One of his earliest collaborators was the amazing tabla player Zakir Hussain. The two men have known each other since the 1970s when they were key figures in the percussion project known as the Diga Rhythm Band. Aside from both being percussionists, they have a similar philosophy when it comes to their approach to music. Each of them describes the work they have done in the years since that last record appeared as steps on a journey.
While neither of them are very clear about where the journey is going to take them, they are clear about making sure that they are continually learning and experimenting with different means of expressing rhythm. Their new release, Global Drum Project, due out Oct 2nd on the Shout Factory label, sees them hooking up with two other percussionists; Sikiru Adepoju on the African talking drum and Giovanni Hidalgo supplying a Latin groove.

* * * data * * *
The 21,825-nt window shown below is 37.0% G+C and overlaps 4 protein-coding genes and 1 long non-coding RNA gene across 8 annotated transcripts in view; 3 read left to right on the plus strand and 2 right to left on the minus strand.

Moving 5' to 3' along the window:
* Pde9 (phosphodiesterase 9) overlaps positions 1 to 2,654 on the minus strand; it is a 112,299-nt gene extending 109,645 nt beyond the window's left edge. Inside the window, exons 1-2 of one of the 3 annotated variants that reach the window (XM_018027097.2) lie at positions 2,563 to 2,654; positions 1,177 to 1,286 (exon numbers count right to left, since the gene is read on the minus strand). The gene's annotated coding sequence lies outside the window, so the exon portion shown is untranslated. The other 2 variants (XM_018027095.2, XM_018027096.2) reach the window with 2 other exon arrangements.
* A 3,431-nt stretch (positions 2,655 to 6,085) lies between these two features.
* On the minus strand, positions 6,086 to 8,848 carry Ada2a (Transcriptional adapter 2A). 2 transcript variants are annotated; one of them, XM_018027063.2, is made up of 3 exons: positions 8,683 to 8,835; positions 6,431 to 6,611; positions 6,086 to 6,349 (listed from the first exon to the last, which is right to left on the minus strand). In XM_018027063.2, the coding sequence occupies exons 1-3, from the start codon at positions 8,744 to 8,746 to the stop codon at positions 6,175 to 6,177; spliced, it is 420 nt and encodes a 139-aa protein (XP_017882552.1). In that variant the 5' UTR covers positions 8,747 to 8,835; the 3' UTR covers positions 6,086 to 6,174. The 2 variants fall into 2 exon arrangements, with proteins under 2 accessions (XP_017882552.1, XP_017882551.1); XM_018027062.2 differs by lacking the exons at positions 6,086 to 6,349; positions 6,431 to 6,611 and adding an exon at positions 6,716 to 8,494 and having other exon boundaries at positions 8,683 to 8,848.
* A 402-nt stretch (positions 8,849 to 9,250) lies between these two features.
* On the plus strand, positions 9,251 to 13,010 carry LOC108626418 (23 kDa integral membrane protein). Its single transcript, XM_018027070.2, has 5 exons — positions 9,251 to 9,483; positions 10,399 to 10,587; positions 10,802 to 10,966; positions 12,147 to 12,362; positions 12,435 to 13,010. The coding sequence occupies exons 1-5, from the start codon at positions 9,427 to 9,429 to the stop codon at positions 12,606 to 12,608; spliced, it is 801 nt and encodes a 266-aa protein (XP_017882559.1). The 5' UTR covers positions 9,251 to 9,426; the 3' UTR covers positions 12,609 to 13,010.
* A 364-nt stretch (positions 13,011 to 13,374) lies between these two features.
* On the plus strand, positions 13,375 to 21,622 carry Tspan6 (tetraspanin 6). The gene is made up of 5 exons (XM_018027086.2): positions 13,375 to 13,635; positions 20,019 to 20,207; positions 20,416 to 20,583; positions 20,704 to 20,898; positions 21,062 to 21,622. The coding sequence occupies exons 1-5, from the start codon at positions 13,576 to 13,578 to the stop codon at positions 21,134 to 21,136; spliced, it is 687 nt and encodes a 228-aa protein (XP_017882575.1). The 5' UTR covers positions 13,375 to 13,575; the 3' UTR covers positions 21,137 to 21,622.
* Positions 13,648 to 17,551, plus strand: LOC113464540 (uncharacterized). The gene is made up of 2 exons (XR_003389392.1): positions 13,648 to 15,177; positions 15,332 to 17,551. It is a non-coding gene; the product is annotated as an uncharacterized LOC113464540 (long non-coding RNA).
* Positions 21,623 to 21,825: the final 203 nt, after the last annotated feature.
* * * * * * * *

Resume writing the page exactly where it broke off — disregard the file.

The eight tracks on this disc represent a distillation of a great deal of the music they have absorbed and learned about in the years since the Diga Rhythm Band projects of the seventies. Aside from bringing together music from the Amazon Basin to Papua New Guinea and all stops in between, they've also embraced the potential that technology has to augment what can be done with the human body.
The result is absolutely spellbinding, in the almost literal sense of the world. From the opening track "Baba", featuring guest vocals from Babatunde Olatunji, through to the ethereal "I Can Tell You More" that closes the disc, you are taken on a trip not only around the physical world via various musical influences, but to the unlimited world that resides with each of us.